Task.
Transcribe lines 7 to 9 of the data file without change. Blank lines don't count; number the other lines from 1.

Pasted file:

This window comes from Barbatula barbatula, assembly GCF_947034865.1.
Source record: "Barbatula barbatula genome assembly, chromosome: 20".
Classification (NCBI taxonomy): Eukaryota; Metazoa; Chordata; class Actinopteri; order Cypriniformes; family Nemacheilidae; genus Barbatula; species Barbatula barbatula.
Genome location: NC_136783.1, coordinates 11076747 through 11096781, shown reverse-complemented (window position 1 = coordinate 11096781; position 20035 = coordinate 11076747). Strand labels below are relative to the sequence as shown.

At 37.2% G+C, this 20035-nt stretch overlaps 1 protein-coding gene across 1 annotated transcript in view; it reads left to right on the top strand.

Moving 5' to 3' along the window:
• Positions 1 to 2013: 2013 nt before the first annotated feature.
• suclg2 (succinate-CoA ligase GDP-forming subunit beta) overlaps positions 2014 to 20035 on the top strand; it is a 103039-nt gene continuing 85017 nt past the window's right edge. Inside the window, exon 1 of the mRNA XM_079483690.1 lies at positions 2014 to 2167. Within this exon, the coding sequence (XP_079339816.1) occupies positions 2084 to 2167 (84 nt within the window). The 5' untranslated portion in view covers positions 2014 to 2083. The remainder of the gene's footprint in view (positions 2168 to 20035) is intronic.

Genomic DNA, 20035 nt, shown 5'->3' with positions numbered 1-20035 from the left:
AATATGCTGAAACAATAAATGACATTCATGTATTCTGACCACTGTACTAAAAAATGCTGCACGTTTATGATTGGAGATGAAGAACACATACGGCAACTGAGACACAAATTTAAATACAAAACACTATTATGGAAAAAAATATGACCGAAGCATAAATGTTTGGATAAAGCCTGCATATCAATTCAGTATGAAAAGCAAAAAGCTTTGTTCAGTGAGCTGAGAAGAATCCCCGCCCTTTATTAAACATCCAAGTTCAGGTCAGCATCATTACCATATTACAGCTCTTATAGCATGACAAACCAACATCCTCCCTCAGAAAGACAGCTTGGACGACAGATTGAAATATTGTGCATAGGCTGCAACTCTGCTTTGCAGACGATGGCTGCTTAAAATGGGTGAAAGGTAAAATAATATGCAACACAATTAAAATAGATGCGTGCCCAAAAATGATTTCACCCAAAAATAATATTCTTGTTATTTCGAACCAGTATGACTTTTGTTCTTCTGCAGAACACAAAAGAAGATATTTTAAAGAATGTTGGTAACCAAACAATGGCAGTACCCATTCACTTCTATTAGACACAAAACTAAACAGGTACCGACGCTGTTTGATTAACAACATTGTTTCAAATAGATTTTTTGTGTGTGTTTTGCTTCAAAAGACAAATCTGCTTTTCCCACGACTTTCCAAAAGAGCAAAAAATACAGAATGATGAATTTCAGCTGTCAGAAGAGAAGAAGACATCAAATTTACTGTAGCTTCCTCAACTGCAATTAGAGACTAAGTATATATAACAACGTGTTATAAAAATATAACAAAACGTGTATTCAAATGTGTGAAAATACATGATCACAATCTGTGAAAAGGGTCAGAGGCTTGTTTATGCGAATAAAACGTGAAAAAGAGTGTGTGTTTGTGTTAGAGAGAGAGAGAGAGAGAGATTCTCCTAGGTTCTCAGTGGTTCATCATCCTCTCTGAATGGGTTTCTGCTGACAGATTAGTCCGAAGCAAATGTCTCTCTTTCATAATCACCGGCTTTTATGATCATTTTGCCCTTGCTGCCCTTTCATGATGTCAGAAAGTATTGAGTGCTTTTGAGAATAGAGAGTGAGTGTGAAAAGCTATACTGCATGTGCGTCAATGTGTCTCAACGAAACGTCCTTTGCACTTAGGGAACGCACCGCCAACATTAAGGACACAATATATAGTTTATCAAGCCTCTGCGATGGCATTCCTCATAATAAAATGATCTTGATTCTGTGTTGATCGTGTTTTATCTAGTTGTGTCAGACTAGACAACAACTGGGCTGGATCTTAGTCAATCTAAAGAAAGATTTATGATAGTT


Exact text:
• Positions 1 to 2013: 2013 nt before the first annotated feature.
• suclg2 (succinate-CoA ligase GDP-forming subunit beta) overlaps positions 2014 to 20035 on the top strand; it is a 103039-nt gene continuing 85017 nt past the window's right edge. Inside the window, exon 1 of the mRNA XM_079483690.1 lies at positions 2014 to 2167. Within this exon, the coding sequence (XP_079339816.1) occupies positions 2084 to 2167 (84 nt within the window). The 5' untranslated portion in view covers positions 2014 to 2083. The remainder of the gene's footprint in view (positions 2168 to 20035) is intronic.

Genomic DNA, 20035 nt, shown 5'->3' with positions numbered 1-20035 from the left: